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Front. Microbiol. | doi: 10.3389/fmicb.2018.00788

Inhibition of Tip60 Reduces Lytic and Latent Gene Expression of Kaposi’s Sarcoma-associated Herpes Virus (KSHV) and Proliferation of KSHV-infected Tumor Cells

 Sydney Simpson1,  Guillaume Fiches1,  Maxime Jean1, Michael Dieringer1, James McGuinness1, Sinu John2,  Meir Shamay3, Prashant Desai4,  Jian Zhu1* and  Netty Santoso1
  • 1University of Rochester, United States
  • 2National Institutes of Health (NIH), United States
  • 3Bar-Ilan University, Israel
  • 4School of Medicine, Johns Hopkins University, United States

Kaposi’s sarcoma-associated herpesvirus (KSHV) is an oncogenic virus responsible for the development of Kaposi’s sarcoma, primary effusion lymphoma (PEL), and Multicentric Castlemann’s disease in immunocompromised individuals. Despite the burden of these diseases there are few treatment options for afflicted individuals, due in part to our limited understanding of virus-host interactions. Tip60, a histone aceytltransferase (HAT) has been previously shown to interact with both the KSHV latency associated nuclear antigen protein (LANA), which is the main factor in maintaining the viral latent state, and ORF36, a viral kinase expressed in the lytic phase. We further investigated Tip60-virus interaction to ascertain Tip60’s role in the viral life cycle, and its potential as a target for future therapeutics. Through modulation of Tip60 expression in HEK293T cells harboring a plasmid containing the KSHV viral episome, Bac36, we found that Tip60 is vital for both lytic replication as well as efficient expression of latent genes. Interestingly, Tip60 small molecule inhibitors, MG149 and NU9056, similarly inhibited latent and lytic genes, and even reduced virion production in wild-type KSHV+, EBV- PEL, BCBL-1 cells. Long-term treatment with these Tip60 inhibitors selectively decreased the viability of KSHV-infected B lymphoma cells compared to uninfected cells. From this study, we conclude that Tip60 is important for KSHV infection and its associated cancer development, and Tip60 is therefore a potential target for future antiviral and anticancer therapeutics.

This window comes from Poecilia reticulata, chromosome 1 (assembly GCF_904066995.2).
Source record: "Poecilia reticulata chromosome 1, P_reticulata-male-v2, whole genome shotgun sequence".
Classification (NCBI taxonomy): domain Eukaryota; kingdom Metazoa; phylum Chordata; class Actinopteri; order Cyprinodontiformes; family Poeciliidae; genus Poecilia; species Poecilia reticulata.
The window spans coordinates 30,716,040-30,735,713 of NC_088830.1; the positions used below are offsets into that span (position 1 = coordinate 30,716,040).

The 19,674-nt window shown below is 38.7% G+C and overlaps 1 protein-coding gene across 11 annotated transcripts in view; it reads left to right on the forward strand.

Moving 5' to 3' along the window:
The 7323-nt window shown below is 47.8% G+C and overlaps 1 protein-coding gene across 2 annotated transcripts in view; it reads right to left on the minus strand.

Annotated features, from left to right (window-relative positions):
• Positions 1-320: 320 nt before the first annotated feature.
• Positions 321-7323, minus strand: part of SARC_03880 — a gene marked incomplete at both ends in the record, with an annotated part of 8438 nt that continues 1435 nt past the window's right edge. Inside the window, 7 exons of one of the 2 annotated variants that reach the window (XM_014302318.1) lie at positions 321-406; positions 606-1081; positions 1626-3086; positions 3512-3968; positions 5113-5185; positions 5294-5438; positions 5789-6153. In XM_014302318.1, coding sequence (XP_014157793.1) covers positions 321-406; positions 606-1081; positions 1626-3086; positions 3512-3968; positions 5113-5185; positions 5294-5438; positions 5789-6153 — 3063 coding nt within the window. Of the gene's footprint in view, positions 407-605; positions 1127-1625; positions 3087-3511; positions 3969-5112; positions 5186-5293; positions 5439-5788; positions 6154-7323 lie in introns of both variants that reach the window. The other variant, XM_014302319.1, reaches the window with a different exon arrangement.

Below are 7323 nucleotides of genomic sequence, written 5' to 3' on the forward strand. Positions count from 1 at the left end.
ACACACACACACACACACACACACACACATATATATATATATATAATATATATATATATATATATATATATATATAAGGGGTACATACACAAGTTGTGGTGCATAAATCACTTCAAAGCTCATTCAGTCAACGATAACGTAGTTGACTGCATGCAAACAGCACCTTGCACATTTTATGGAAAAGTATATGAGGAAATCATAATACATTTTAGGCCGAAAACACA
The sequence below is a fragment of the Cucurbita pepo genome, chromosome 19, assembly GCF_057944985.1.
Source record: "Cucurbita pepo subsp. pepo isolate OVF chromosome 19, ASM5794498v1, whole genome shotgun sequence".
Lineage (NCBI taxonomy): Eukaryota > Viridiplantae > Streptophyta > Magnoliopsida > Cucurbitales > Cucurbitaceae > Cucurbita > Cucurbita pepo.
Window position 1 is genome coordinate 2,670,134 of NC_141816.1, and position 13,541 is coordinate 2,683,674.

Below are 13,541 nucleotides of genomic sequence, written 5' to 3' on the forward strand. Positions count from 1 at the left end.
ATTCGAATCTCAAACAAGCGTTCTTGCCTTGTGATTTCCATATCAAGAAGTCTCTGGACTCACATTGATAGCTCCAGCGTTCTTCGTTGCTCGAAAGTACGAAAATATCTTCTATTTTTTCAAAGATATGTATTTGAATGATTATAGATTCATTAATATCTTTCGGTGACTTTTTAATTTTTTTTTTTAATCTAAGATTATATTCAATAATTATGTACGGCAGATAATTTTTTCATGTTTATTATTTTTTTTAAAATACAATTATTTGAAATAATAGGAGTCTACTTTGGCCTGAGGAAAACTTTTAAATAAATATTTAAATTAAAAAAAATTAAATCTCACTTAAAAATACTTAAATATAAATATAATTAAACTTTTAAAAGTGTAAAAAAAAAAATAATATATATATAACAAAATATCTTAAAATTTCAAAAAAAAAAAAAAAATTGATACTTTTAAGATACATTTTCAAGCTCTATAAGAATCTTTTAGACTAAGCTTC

Keywords: KSHV, HHV-8, Kaposi’s sarcoma, primary effusion lymphoma, TIP60, MG149, NU9056

Received: 15 Dec 2017; Accepted: 06 Apr 2018.

Edited by:

Akio Adachi, Department of Microbiology, Kansai Medical University, Japan

Reviewed by:

Takayuki Murata, Fujita Health University, Japan
Zhilong Yang, Kansas State University, United States
Binhua Ling, Tulane University, United States  

Copyright: © 2018 Simpson, Fiches, Jean, Dieringer, McGuinness, John, Shamay, Desai, Zhu and Santoso. This is an open-access article distributed under the terms of the Creative Commons Attribution License (CC BY). The use, distribution or reproduction in other forums is permitted, provided the original author(s) and the copyright owner are credited and that the original publication in this journal is cited, in accordance with accepted academic practice. No use, distribution or reproduction is permitted which does not comply with these terms.

* Correspondence: Dr. Jian Zhu, University of Rochester, Rochester, United States, Jian_Zhu@urmc.rochester.edu